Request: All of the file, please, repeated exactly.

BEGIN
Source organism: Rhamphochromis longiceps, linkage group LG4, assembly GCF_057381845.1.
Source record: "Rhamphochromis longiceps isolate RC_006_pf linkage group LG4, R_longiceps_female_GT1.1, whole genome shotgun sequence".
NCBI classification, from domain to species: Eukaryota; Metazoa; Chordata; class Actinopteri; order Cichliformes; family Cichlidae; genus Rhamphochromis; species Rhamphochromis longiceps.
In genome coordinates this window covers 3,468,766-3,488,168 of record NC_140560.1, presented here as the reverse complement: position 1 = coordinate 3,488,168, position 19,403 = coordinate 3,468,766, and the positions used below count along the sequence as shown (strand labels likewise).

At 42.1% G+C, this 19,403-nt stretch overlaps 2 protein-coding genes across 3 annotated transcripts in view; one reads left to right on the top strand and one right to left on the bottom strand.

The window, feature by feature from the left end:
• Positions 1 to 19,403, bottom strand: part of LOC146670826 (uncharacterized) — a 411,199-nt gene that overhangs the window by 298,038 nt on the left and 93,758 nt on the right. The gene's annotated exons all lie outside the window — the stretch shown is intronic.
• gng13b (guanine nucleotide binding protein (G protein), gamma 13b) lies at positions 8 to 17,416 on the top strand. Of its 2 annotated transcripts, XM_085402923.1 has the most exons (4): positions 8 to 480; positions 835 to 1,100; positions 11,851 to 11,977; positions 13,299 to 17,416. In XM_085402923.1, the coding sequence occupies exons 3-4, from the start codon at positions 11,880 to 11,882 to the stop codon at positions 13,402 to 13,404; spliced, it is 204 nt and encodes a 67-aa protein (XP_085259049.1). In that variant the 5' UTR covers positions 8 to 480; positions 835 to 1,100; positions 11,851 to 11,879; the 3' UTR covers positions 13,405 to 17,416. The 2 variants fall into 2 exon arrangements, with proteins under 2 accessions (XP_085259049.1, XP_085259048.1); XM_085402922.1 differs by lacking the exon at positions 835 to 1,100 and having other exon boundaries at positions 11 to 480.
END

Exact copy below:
Source organism: Rhamphochromis longiceps, linkage group LG4, assembly GCF_057381845.1.
Source record: "Rhamphochromis longiceps isolate RC_006_pf linkage group LG4, R_longiceps_female_GT1.1, whole genome shotgun sequence".
NCBI classification, from domain to species: Eukaryota; Metazoa; Chordata; class Actinopteri; order Cichliformes; family Cichlidae; genus Rhamphochromis; species Rhamphochromis longiceps.
In genome coordinates this window covers 3,468,766-3,488,168 of record NC_140560.1, presented here as the reverse complement: position 1 = coordinate 3,488,168, position 19,403 = coordinate 3,468,766, and the positions used below count along the sequence as shown (strand labels likewise).

At 42.1% G+C, this 19,403-nt stretch overlaps 2 protein-coding genes across 3 annotated transcripts in view; one reads left to right on the top strand and one right to left on the bottom strand.

The window, feature by feature from the left end:
• Positions 1 to 19,403, bottom strand: part of LOC146670826 (uncharacterized) — a 411,199-nt gene that overhangs the window by 298,038 nt on the left and 93,758 nt on the right. The gene's annotated exons all lie outside the window — the stretch shown is intronic.
• gng13b (guanine nucleotide binding protein (G protein), gamma 13b) lies at positions 8 to 17,416 on the top strand. Of its 2 annotated transcripts, XM_085402923.1 has the most exons (4): positions 8 to 480; positions 835 to 1,100; positions 11,851 to 11,977; positions 13,299 to 17,416. In XM_085402923.1, the coding sequence occupies exons 3-4, from the start codon at positions 11,880 to 11,882 to the stop codon at positions 13,402 to 13,404; spliced, it is 204 nt and encodes a 67-aa protein (XP_085259049.1). In that variant the 5' UTR covers positions 8 to 480; positions 835 to 1,100; positions 11,851 to 11,879; the 3' UTR covers positions 13,405 to 17,416. The 2 variants fall into 2 exon arrangements, with proteins under 2 accessions (XP_085259049.1, XP_085259048.1); XM_085402922.1 differs by lacking the exon at positions 835 to 1,100 and having other exon boundaries at positions 11 to 480.